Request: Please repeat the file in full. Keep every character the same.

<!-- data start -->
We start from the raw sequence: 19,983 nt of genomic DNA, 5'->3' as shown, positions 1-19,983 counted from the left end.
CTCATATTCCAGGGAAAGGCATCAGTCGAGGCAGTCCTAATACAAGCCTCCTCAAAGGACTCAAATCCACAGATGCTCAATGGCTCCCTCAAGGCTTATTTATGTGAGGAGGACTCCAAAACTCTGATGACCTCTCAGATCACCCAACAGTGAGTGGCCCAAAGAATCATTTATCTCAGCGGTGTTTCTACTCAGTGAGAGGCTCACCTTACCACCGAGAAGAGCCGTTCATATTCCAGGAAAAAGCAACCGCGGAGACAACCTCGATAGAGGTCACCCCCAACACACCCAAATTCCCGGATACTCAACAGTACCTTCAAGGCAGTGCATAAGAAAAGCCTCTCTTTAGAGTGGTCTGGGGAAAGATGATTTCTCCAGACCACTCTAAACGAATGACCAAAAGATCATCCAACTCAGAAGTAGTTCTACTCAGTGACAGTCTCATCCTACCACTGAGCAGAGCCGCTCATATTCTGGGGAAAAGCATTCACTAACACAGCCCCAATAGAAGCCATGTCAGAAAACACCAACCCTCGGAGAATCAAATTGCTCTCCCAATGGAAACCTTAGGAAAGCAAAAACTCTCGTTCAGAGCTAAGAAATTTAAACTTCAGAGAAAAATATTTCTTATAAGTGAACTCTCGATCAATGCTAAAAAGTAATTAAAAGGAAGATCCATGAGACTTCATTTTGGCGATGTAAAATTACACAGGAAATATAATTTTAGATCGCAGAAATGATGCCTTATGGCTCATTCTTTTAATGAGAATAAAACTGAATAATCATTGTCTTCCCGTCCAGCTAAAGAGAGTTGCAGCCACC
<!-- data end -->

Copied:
We start from the raw sequence: 19,983 nt of genomic DNA, 5'->3' as shown, positions 1-19,983 counted from the left end.
CTCATATTCCAGGGAAAGGCATCAGTCGAGGCAGTCCTAATACAAGCCTCCTCAAAGGACTCAAATCCACAGATGCTCAATGGCTCCCTCAAGGCTTATTTATGTGAGGAGGACTCCAAAACTCTGATGACCTCTCAGATCACCCAACAGTGAGTGGCCCAAAGAATCATTTATCTCAGCGGTGTTTCTACTCAGTGAGAGGCTCACCTTACCACCGAGAAGAGCCGTTCATATTCCAGGAAAAAGCAACCGCGGAGACAACCTCGATAGAGGTCACCCCCAACACACCCAAATTCCCGGATACTCAACAGTACCTTCAAGGCAGTGCATAAGAAAAGCCTCTCTTTAGAGTGGTCTGGGGAAAGATGATTTCTCCAGACCACTCTAAACGAATGACCAAAAGATCATCCAACTCAGAAGTAGTTCTACTCAGTGACAGTCTCATCCTACCACTGAGCAGAGCCGCTCATATTCTGGGGAAAAGCATTCACTAACACAGCCCCAATAGAAGCCATGTCAGAAAACACCAACCCTCGGAGAATCAAATTGCTCTCCCAATGGAAACCTTAGGAAAGCAAAAACTCTCGTTCAGAGCTAAGAAATTTAAACTTCAGAGAAAAATATTTCTTATAAGTGAACTCTCGATCAATGCTAAAAAGTAATTAAAAGGAAGATCCATGAGACTTCATTTTGGCGATGTAAAATTACACAGGAAATATAATTTTAGATCGCAGAAATGATGCCTTATGGCTCATTCTTTTAATGAGAATAAAACTGAATAATCATTGTCTTCCCGTCCAGCTAAAGAGAGTTGCAGCCACC